He said, she said. Very often diabetics are asked to be careful about the food they consume. While many family members and friends mean well, it is quite common for many misconceptions surrounding diabetes to be easily spread without knowing the facts. This can affect the understanding of the disorder which can make matters difficult for diabetics and their caregivers.
It is important to clarify these misbeliefs and make sure only credible information on the topic of diabetes is passed around because diabetes’ treatment usually takes time and requires consistency.
Always check the validity of what you hear. So, here are some common myths debunked.
Myth 1: You will not get diabetes unless you are overweight.
Body mass index can be a risk factor for diabetes but it is not a causal factor. Not all obese people have diabetes nor is having an ideal body mass index going to prevent diabetes. There are several risk factors of getting diabetes and to avoid it would require a combination of efforts such as healthy diet, regular exercise and maintenance of ideal body weight.
Myth 2: If your parents are diabetic, then you will be too.
The fact that genetics is a risk factor remains. However, diabetes in children and in adults, whose parents have diabetes, can be prevented by managing one’s lifestyle. A healthy routine includes a balanced diet and regular exercise, both of which maintain an ideal body mass index.
Myth 3: Diabetes is contagious.
You cannot catch diabetes like a common cold or the flu. It is not an infectious disease that is transmittable through air, contact, water or other mediums.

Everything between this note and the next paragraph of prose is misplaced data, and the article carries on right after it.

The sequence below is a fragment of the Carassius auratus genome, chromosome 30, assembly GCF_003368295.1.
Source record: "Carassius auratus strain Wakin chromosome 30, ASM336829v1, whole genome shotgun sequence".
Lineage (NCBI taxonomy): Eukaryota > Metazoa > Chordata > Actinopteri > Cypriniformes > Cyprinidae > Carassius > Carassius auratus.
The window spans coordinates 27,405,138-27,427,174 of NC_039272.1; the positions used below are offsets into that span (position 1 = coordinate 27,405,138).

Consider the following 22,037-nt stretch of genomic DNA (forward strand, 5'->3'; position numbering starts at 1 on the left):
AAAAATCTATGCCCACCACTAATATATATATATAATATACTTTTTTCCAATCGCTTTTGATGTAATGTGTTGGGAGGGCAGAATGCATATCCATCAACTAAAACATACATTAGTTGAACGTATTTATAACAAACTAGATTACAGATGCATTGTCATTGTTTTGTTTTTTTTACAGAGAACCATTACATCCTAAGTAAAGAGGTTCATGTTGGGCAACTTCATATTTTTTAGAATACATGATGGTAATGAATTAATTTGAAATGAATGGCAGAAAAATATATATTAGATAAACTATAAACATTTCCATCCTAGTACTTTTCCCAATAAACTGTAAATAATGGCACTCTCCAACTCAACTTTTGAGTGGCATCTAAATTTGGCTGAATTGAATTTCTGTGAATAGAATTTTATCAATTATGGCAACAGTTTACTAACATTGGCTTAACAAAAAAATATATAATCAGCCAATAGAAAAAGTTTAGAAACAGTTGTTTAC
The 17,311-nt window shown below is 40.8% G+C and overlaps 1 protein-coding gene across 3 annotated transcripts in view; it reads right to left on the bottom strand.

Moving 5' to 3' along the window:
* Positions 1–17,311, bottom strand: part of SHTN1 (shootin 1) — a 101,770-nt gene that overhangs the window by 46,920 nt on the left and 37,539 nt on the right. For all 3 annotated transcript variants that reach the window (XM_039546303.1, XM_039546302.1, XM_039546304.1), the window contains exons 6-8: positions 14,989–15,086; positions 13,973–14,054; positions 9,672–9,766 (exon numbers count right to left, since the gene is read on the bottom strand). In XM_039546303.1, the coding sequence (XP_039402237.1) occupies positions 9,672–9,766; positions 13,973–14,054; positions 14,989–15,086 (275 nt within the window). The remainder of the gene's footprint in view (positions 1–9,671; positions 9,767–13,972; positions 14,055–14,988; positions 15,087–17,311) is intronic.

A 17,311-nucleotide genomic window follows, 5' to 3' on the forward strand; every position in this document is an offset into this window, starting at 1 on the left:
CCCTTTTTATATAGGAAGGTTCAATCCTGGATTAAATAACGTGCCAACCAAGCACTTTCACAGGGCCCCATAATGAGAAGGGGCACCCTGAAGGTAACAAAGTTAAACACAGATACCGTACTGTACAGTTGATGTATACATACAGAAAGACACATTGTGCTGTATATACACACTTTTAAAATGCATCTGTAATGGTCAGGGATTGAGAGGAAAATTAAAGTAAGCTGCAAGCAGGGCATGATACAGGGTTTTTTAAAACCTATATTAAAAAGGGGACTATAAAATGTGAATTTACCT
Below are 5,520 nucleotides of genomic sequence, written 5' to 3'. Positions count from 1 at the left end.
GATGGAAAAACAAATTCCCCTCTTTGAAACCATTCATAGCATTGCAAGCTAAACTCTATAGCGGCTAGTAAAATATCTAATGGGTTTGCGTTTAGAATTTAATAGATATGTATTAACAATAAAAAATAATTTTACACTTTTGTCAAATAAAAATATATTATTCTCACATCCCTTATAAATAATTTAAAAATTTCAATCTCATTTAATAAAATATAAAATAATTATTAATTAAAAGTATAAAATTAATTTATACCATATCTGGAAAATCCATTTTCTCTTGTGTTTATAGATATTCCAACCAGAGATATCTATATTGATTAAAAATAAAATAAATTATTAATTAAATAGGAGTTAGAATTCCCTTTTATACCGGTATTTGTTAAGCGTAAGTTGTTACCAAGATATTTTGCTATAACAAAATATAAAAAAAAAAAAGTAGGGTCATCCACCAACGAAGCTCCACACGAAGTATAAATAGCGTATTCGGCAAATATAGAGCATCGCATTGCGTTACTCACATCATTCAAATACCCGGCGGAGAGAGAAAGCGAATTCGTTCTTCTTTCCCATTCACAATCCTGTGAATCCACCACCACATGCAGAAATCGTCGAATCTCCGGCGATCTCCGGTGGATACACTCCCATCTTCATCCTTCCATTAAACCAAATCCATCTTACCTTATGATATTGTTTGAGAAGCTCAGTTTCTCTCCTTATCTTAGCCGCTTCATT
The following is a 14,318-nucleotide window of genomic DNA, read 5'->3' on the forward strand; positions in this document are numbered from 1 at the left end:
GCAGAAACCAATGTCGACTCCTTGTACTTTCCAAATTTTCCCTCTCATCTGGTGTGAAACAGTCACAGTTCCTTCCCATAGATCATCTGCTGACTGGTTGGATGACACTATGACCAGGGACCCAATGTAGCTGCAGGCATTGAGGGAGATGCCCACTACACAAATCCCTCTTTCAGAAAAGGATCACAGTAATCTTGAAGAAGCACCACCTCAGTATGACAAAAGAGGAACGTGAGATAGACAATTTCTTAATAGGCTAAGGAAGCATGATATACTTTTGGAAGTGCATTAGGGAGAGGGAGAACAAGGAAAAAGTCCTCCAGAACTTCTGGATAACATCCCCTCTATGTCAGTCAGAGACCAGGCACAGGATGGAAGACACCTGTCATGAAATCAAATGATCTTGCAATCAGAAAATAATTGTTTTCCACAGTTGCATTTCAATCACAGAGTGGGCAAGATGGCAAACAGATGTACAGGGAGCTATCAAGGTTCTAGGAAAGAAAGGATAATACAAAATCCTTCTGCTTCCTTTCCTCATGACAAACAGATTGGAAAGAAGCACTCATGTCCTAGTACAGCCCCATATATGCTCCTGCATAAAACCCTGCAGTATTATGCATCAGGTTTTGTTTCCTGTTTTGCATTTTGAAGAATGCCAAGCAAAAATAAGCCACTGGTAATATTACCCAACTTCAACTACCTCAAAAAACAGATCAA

The risk of developing diabetes is higher if you have parents or siblings with diabetes; excess body weight; high cholesterol; Polycystic Ovary Syndrome (PCOS); stress, and physical inactivity.
Myth 4: Diabetics will eventually lose their vision and legs.
This is, fortunately, false. It is not the standard final fate of diabetics to lose their vision and limbs. There are numerous instances of people with diabetes who have perfectly fine eyes and legs. Proper management of diabetes is vital. You can achieve this by taking responsibility; following your doctor’s advice; taking the medication as prescribed, and maintaining a healthy lifestyle.
Myth 5: Diabetes makes life dysfunctional.
It is an unfounded assumption that diabetes will hinder your day-to-day activities. If the daily blood sugar level is regulated then diabetes will not be an obstacle in conducting life in general. In fact, an energetic lifestyle is encouraged among diabetics.
Myth 6: Absolutely no sugar if you have diabetes!
This may be surprising to some individuals, but how strictly sugar must be avoided depends on the person’s blood sugar level.
The number of sweets you can safely enjoy can be determined by regular blood sugar checks and responsible management of medication and routines. Being in touch with your doctor will be helpful as well. It is also important to remember that just because a food tastes sweet, that does not mean it contains sugar. Sugar substitutes such as sucralose are now commonly used to help diabetics enjoy the sweet taste of food without the calories.